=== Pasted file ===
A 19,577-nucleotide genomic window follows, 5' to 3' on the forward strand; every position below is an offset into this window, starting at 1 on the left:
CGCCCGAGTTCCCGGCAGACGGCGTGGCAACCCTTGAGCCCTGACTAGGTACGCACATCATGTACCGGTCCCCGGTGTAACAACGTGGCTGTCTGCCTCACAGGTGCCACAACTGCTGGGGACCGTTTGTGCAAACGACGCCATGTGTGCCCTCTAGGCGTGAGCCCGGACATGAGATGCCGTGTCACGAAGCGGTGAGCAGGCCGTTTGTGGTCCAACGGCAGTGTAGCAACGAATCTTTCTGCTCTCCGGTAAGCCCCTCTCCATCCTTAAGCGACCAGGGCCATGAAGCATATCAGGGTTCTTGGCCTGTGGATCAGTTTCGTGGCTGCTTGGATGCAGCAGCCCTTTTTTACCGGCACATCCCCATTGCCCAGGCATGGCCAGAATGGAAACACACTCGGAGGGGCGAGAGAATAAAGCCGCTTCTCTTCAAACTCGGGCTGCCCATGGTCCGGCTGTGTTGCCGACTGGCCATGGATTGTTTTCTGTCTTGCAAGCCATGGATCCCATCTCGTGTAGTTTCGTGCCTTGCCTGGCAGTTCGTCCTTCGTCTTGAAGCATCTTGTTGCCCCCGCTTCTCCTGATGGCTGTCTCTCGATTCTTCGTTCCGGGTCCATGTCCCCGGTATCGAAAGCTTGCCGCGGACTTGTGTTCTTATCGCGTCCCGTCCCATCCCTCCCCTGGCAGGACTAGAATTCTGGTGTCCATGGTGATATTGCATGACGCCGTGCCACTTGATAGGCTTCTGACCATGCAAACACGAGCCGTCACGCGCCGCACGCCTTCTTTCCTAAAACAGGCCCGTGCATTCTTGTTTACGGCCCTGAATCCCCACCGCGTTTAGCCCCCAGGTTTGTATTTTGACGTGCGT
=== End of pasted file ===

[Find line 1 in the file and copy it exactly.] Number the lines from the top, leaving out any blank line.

A 19,577-nucleotide genomic window follows, 5' to 3' on the forward strand; every position below is an offset into this window, starting at 1 on the left: